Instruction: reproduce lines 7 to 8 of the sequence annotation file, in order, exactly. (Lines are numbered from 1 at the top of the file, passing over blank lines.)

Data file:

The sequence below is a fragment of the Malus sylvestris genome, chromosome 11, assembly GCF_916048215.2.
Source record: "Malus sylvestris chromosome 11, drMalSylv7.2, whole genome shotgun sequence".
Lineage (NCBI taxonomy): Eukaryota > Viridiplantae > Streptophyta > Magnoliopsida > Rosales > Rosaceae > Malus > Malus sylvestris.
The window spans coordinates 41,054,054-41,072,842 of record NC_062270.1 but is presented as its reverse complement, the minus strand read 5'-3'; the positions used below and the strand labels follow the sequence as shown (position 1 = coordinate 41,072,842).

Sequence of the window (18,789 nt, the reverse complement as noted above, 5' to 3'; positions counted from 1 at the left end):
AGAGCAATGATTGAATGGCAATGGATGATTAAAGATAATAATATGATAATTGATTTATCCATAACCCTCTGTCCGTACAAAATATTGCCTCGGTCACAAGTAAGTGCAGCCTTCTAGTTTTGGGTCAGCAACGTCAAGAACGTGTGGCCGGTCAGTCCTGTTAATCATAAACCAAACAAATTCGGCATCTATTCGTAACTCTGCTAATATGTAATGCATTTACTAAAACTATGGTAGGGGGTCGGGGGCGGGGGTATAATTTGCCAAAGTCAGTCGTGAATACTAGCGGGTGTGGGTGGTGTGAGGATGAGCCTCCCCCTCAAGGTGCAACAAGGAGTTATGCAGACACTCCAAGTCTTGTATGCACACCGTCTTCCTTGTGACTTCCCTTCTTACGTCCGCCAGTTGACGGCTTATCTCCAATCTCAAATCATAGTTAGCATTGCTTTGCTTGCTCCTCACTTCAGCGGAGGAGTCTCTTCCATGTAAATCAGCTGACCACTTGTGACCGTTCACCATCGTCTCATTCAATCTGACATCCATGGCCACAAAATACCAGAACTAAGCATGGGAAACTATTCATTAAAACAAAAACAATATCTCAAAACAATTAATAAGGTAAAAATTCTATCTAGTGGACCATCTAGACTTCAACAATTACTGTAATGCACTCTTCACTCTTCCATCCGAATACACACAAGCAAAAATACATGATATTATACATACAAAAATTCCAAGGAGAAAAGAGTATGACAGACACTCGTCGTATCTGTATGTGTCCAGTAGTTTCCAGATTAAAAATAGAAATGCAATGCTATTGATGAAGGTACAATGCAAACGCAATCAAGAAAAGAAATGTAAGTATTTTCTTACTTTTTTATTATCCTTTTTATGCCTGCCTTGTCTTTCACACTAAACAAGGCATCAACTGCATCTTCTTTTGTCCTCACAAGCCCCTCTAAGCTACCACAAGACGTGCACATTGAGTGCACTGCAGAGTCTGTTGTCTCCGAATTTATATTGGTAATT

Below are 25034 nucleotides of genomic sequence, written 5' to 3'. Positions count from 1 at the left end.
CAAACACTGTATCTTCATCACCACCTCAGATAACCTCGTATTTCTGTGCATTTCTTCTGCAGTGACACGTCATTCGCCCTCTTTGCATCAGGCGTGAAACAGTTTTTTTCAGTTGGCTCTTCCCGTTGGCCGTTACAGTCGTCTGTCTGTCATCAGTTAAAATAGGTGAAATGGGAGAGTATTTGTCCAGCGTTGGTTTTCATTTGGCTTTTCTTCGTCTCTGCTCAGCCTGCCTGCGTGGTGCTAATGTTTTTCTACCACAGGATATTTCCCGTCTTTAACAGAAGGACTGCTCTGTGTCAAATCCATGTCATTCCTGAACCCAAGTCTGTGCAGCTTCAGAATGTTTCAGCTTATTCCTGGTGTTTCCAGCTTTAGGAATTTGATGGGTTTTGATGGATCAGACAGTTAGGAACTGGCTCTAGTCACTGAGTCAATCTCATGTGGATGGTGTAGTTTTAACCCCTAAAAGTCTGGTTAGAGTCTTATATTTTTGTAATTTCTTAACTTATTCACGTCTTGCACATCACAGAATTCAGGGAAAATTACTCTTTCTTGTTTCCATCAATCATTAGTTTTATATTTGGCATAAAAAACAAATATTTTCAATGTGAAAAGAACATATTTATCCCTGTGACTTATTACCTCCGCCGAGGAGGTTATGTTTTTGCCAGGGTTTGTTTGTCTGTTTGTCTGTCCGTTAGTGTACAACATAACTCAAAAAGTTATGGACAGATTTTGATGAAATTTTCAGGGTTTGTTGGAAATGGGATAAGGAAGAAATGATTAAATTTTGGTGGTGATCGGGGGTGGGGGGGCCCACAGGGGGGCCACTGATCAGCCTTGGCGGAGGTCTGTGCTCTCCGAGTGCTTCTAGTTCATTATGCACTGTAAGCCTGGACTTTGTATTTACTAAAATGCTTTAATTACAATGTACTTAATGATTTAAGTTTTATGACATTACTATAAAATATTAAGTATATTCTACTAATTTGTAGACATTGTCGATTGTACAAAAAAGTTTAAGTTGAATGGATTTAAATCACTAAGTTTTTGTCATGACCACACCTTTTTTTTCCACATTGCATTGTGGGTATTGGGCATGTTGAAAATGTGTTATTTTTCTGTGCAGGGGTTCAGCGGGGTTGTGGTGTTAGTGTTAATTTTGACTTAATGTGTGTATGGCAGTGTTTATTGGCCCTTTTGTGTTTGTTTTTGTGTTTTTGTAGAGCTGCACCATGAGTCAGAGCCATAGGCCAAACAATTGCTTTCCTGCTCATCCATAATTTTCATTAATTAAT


Below are 25034 nucleotides of genomic sequence, written 5' to 3'. Positions count from 1 at the left end.
CAAACACTGTATCTTCATCACCACCTCAGATAACCTCGTATTTCTGTGCATTTCTTCTGCAGTGACACGTCATTCGCCCTCTTTGCATCAGGCGTGAAACAGTTTTTTTCAGTTGGCTCTTCCCGTTGGCCGTTACAGTCGTCTGTCTGTCATCAGTTAAAATAGGTGAAATGGGAGAGTATTTGTCCAGCGTTGGTTTTCATTTGGCTTTTCTTCGTCTCTGCTCAGCCTGCCTGCGTGGTGCTAATGTTTTTCTACCACAGGATATTTCCCGTCTTTAACAGAAGGACTGCTCTGTGTCAAATCCATGTCATTCCTGAACCCAAGTCTGTGCAGCTTCAGAATGTTTCAGCTTATTCCTGGTGTTTCCAGCTTTAGGAATTTGATGGGTTTTGATGGATCAGACAGTTAGGAACTGGCTCTAGTCACTGAGTCAATCTCATGTGGATGGTGTAGTTTTAACCCCTAAAAGTCTGGTTAGAGTCTTATATTTTTGTAATTTCTTAACTTATTCACGTCTTGCACATCACAGAATTCAGGGAAAATTACTCTTTCTTGTTTCCATCAATCATTAGTTTTATATTTGGCATAAAAAACAAATATTTTCAATGTGAAAAGAACATATTTATCCCTGTGACTTATTACCTCCGCCGAGGAGGTTATGTTTTTGCCAGGGTTTGTTTGTCTGTTTGTCTGTCCGTTAGTGTACAACATAACTCAAAAAGTTATGGACAGATTTTGATGAAATTTTCAGGGTTTGTTGGAAATGGGATAAGGAAGAAATGATTAAATTTTGGTGGTGATCGGGGGTGGGGGGGCCCACAGGGGGGCCACTGATCAGCCTTGGCGGAGGTCTGTGCTCTCCGAGTGCTTCTAGTTCATTATGCACTGTAAGCCTGGACTTTGTATTTACTAAAATGCTTTAATTACAATGTACTTAATGATTTAAGTTTTATGACATTACTATAAAATATTAAGTATATTCTACTAATTTGTAGACATTGTCGATTGTACAAAAAAGTTTAAGTTGAATGGATTTAAATCACTAAGTTTTTGTCATGACCACACCTTTTTTTTCCACATTGCATTGTGGGTATTGGGCATGTTGAAAATGTGTTATTTTTCTGTGCAGGGGTTCAGCGGGGTTGTGGTGTTAGTGTTAATTTTGACTTAATGTGTGTATGGCAGTGTTTATTGGCCCTTTTGTGTTTGTTTTTGTGTTTTTGTAGAGCTGCACCATGAGTCAGAGCCATAGGCCAAACAATTGCTTTCCTGCTCATCCATAATTTTCATTAATTAAT